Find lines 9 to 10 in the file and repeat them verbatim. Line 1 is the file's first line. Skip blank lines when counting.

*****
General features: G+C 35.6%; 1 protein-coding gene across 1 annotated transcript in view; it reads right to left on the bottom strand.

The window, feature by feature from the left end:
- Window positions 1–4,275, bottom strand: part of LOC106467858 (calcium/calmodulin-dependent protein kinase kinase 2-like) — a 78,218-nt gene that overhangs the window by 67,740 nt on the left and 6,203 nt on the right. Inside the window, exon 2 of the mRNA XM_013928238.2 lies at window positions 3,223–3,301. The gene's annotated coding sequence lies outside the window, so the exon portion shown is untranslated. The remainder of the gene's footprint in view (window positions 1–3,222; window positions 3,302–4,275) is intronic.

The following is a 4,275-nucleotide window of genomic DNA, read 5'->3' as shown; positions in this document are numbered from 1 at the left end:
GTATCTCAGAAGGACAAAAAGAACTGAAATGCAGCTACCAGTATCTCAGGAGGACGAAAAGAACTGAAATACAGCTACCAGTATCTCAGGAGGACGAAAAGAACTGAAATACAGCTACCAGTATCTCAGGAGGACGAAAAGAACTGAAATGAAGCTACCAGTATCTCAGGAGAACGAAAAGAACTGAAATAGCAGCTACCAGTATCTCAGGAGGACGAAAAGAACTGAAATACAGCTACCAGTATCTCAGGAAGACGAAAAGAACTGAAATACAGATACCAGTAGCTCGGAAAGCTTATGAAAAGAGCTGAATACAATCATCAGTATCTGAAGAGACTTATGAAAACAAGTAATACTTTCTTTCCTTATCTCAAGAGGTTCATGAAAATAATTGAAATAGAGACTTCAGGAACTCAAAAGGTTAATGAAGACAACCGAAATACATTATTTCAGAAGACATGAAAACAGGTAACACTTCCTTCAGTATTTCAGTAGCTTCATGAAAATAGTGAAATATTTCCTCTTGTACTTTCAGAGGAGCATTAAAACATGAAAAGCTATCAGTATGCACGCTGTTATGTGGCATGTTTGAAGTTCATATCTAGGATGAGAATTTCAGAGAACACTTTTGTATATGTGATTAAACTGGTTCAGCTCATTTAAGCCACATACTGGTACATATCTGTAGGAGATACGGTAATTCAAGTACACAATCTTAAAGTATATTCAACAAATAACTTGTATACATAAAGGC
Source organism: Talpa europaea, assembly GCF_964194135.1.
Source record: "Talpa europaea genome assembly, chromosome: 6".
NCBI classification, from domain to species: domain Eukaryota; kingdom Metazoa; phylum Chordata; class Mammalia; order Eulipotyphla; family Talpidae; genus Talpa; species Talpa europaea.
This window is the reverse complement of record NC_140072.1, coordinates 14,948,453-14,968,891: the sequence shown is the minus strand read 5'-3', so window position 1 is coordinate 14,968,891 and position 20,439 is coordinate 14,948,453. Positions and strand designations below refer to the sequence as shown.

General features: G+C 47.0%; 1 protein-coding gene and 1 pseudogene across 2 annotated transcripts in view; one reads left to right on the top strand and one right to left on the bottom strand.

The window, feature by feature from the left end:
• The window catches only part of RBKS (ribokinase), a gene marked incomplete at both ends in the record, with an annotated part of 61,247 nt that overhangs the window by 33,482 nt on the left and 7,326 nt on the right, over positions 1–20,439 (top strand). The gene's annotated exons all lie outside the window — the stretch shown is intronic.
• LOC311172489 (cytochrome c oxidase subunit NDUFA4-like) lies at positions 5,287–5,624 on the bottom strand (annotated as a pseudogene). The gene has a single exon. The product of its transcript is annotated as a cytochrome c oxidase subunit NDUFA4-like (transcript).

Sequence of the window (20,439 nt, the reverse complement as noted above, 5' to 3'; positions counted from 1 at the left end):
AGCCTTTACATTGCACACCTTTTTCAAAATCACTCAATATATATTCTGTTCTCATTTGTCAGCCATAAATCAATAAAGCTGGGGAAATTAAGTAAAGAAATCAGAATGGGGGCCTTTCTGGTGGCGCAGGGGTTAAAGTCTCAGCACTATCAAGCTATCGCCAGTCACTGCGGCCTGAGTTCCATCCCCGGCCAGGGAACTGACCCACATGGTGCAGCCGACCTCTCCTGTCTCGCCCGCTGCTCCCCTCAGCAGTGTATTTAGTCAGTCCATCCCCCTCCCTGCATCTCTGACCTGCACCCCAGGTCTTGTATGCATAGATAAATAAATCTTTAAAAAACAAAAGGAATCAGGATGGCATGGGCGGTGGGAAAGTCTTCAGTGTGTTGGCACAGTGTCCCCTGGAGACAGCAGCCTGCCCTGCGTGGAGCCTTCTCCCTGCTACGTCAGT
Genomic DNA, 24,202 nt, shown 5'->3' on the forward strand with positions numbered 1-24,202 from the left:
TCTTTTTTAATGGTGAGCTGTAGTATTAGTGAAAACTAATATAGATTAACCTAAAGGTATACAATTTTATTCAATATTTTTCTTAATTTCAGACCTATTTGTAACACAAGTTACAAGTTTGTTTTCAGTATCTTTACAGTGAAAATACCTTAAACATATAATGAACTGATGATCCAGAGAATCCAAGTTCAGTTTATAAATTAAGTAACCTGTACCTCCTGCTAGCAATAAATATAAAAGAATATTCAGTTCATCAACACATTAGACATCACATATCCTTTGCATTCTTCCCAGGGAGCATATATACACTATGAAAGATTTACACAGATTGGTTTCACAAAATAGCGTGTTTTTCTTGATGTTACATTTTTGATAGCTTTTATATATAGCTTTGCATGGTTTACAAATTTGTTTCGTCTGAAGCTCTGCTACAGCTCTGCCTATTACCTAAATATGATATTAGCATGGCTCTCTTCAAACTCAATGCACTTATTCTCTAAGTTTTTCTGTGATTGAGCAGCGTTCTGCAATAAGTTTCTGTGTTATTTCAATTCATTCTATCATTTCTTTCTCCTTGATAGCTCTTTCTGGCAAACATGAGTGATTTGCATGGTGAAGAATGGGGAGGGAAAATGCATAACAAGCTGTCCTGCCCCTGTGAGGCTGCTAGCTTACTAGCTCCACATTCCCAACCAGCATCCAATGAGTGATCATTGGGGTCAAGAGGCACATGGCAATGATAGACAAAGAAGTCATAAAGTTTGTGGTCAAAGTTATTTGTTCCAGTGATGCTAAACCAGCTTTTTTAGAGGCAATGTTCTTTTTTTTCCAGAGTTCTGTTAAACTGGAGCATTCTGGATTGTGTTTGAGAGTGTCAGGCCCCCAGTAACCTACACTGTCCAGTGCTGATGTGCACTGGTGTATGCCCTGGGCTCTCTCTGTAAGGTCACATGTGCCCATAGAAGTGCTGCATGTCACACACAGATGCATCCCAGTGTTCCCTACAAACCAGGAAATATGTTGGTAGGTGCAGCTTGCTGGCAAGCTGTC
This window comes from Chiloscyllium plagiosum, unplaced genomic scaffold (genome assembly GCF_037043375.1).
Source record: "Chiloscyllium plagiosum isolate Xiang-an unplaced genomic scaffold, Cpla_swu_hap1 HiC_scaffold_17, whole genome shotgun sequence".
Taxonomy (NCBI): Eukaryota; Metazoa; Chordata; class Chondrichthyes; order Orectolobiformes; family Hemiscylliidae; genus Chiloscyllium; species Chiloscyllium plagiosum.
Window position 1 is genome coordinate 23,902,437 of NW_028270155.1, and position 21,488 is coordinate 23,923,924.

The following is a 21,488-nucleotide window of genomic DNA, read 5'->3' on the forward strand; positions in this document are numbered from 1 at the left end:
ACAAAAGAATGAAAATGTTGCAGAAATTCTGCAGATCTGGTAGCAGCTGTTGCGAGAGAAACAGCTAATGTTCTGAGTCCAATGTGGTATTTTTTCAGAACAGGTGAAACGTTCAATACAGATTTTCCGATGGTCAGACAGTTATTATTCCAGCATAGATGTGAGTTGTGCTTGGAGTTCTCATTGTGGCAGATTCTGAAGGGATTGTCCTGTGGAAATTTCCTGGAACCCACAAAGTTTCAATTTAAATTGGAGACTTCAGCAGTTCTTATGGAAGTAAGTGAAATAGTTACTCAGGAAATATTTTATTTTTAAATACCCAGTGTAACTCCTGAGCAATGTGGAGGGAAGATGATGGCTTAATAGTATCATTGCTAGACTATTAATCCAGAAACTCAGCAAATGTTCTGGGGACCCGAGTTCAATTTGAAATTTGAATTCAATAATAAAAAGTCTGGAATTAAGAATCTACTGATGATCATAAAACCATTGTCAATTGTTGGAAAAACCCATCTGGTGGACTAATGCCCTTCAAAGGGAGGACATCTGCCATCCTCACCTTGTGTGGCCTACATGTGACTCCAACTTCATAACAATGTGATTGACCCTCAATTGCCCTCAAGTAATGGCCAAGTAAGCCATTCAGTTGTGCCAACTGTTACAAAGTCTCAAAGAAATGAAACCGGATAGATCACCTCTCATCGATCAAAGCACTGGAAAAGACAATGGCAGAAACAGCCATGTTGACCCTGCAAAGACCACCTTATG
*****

This window is the reverse complement of record NC_140072.1, coordinates 14,948,453-14,968,891: the sequence shown is the minus strand read 5'-3', so window position 1 is coordinate 14,968,891 and position 20,439 is coordinate 14,948,453. Positions and strand designations below refer to the sequence as shown.

General features: G+C 47.0%; 1 protein-coding gene and 1 pseudogene across 2 annotated transcripts in view; one reads left to right on the top strand and one right to left on the bottom strand.